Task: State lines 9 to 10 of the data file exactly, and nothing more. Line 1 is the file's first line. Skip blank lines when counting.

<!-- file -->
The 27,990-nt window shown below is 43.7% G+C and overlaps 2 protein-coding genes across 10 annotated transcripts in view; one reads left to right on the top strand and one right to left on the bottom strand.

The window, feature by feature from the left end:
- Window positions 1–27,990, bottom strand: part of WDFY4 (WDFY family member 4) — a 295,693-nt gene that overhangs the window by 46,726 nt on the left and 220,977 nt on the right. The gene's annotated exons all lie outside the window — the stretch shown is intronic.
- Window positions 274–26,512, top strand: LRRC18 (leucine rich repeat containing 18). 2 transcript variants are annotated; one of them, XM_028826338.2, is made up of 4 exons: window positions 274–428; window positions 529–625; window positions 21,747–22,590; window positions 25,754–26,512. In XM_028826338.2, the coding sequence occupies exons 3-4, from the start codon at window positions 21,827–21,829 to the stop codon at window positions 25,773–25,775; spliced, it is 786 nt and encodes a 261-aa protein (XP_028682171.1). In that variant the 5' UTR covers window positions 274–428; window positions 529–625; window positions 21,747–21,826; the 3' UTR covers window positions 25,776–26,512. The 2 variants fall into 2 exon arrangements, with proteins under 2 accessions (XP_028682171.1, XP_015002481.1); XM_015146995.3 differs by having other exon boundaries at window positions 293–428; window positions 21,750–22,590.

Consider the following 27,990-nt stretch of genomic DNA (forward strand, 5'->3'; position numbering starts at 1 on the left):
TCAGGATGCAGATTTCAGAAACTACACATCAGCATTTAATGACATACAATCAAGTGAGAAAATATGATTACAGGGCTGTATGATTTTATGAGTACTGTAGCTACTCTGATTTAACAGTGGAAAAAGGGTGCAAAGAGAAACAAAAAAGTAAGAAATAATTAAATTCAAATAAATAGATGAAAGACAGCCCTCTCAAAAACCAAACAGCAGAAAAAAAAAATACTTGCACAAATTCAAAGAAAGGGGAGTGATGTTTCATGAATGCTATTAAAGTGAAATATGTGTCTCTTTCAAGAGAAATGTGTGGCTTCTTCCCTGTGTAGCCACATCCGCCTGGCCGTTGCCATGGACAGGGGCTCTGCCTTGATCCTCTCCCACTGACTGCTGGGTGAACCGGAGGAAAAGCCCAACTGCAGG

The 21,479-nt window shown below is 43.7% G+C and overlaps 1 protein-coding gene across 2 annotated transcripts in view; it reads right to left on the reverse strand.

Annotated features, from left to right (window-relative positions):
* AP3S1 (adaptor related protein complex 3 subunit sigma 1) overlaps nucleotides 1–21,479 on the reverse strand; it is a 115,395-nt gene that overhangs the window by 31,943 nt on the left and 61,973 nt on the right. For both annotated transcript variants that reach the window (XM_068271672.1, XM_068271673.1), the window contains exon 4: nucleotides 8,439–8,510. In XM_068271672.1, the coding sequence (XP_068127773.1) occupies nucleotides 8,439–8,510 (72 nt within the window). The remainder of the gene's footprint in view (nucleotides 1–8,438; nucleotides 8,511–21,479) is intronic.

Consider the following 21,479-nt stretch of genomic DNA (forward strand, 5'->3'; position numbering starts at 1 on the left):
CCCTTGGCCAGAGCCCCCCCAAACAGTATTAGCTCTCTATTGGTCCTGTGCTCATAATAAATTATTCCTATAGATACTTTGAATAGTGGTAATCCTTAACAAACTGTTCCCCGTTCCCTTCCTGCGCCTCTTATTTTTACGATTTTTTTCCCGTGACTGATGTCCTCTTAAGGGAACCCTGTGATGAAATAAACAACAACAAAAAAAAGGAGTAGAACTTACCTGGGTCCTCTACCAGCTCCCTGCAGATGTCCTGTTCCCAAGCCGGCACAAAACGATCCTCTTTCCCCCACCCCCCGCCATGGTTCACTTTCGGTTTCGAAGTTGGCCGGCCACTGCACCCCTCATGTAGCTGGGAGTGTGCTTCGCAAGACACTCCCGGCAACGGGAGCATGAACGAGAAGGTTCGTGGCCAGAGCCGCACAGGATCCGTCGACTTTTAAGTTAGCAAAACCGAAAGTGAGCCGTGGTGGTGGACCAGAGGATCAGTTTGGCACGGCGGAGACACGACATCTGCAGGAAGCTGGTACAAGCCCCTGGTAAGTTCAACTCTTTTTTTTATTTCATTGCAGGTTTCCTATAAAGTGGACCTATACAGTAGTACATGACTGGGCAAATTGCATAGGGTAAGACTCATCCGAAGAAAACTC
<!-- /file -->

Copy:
* AP3S1 (adaptor related protein complex 3 subunit sigma 1) overlaps nucleotides 1–21,479 on the reverse strand; it is a 115,395-nt gene that overhangs the window by 31,943 nt on the left and 61,973 nt on the right. For both annotated transcript variants that reach the window (XM_068271672.1, XM_068271673.1), the window contains exon 4: nucleotides 8,439–8,510. In XM_068271672.1, the coding sequence (XP_068127773.1) occupies nucleotides 8,439–8,510 (72 nt within the window). The remainder of the gene's footprint in view (nucleotides 1–8,438; nucleotides 8,511–21,479) is intronic.

Consider the following 21,479-nt stretch of genomic DNA (forward strand, 5'->3'; position numbering starts at 1 on the left):